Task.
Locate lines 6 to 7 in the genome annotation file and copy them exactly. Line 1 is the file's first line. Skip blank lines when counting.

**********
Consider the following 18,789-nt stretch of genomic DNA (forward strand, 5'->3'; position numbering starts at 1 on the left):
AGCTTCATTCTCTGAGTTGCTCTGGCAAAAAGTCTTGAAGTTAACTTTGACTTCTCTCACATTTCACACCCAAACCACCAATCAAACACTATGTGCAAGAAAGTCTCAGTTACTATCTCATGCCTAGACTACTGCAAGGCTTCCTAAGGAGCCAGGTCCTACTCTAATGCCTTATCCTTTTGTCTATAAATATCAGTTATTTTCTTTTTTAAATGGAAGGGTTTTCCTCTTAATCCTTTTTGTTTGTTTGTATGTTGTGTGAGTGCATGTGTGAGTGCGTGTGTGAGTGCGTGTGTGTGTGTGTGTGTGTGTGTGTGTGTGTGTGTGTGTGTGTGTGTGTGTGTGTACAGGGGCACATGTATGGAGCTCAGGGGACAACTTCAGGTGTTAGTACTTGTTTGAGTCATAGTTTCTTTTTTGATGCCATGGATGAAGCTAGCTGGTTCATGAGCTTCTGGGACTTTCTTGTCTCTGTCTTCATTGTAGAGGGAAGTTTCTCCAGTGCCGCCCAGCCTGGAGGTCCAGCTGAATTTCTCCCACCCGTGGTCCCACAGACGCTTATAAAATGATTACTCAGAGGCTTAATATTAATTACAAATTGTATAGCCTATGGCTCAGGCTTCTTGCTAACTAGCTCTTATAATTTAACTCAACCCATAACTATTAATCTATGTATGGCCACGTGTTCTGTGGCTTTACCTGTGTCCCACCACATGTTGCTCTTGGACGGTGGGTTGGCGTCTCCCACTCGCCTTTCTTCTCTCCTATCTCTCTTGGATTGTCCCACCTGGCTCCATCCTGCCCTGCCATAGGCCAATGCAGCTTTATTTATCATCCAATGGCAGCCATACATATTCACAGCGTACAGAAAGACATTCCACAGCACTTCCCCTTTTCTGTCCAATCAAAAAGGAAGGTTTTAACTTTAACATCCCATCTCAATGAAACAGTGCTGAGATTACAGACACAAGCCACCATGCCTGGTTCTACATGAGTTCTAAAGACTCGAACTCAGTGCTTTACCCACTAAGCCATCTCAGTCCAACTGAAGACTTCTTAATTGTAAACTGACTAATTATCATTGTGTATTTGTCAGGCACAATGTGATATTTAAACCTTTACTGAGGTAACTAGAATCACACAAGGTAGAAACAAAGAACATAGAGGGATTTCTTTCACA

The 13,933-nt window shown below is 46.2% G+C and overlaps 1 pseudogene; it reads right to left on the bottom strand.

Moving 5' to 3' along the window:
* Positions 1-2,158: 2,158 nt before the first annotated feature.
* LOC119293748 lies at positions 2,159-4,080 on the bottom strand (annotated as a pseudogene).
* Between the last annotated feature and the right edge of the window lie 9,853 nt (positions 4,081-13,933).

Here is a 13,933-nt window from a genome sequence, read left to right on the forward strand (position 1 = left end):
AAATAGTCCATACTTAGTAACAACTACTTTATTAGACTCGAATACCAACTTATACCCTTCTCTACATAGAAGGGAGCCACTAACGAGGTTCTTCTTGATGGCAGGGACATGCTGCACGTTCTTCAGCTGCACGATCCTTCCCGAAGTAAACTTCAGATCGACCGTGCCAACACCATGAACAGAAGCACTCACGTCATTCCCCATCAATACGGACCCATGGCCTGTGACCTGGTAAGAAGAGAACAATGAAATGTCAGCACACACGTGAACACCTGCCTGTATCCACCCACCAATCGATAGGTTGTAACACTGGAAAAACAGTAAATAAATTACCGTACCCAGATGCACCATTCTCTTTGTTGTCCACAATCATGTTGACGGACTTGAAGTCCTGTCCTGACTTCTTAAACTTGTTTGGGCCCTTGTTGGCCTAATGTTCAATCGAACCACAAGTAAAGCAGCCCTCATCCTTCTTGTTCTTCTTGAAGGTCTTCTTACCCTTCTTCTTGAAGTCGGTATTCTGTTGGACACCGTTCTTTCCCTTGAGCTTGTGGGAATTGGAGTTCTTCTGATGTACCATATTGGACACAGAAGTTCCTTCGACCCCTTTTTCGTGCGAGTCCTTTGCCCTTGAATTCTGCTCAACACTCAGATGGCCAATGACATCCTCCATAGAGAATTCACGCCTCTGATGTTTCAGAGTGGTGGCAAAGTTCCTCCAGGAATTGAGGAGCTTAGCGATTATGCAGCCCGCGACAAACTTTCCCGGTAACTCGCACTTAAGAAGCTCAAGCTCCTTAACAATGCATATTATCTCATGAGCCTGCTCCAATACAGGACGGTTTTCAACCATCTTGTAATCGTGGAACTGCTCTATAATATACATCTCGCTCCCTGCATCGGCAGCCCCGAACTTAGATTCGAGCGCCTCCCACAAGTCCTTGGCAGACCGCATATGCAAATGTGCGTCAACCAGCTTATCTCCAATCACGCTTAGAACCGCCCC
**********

* LOC119293748 lies at positions 2,159-4,080 on the bottom strand (annotated as a pseudogene).
* Between the last annotated feature and the right edge of the window lie 9,853 nt (positions 4,081-13,933).